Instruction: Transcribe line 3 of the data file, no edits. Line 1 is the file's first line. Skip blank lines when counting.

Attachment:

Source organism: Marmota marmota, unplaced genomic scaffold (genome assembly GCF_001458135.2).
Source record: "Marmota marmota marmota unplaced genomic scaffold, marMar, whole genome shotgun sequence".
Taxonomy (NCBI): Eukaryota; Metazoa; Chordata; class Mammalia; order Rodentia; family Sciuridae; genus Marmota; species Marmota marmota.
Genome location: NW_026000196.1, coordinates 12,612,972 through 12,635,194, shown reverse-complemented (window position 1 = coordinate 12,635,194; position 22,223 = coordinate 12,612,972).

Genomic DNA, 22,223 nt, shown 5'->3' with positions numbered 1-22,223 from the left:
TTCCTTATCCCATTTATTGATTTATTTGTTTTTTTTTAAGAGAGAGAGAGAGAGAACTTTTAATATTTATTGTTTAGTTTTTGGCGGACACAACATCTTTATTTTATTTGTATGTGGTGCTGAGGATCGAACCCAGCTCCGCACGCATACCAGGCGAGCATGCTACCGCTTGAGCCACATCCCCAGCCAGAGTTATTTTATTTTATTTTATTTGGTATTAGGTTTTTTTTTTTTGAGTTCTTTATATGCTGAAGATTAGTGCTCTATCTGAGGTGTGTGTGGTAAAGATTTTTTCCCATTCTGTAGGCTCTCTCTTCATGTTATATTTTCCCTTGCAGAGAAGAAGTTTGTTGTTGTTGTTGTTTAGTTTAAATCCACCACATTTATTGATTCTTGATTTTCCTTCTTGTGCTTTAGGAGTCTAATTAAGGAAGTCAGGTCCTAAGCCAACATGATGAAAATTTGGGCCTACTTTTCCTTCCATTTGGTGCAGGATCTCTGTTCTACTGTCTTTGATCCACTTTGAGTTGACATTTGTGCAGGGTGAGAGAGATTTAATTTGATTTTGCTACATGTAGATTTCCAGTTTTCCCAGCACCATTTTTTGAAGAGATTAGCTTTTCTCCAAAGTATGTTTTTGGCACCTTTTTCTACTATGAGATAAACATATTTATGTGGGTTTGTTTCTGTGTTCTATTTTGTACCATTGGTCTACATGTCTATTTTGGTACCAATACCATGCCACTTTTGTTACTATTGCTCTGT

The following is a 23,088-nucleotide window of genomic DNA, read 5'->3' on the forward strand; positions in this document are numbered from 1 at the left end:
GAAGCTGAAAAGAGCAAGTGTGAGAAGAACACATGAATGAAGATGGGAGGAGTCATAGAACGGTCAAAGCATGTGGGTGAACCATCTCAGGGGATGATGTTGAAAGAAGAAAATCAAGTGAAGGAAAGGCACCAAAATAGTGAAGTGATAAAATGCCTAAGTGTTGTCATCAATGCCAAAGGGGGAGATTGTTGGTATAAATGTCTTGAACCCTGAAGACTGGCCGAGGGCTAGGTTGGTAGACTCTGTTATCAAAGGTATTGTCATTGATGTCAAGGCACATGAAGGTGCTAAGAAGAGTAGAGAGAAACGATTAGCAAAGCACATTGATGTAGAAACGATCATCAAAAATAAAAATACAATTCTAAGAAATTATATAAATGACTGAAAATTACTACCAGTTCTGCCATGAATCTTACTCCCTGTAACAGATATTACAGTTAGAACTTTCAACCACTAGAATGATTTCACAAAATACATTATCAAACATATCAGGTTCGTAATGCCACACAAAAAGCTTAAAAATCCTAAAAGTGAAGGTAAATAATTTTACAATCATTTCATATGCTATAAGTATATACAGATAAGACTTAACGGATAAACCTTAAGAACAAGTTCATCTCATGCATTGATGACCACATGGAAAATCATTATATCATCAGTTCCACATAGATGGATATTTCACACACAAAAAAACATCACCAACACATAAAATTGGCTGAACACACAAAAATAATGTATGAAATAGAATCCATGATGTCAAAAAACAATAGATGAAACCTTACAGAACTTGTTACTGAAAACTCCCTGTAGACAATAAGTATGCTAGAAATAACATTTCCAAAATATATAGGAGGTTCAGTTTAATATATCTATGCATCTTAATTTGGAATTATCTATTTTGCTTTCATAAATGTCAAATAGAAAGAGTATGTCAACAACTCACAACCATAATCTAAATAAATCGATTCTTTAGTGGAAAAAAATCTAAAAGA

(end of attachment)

Taxonomy (NCBI): Eukaryota; Metazoa; Chordata; class Mammalia; order Rodentia; family Sciuridae; genus Marmota; species Marmota marmota.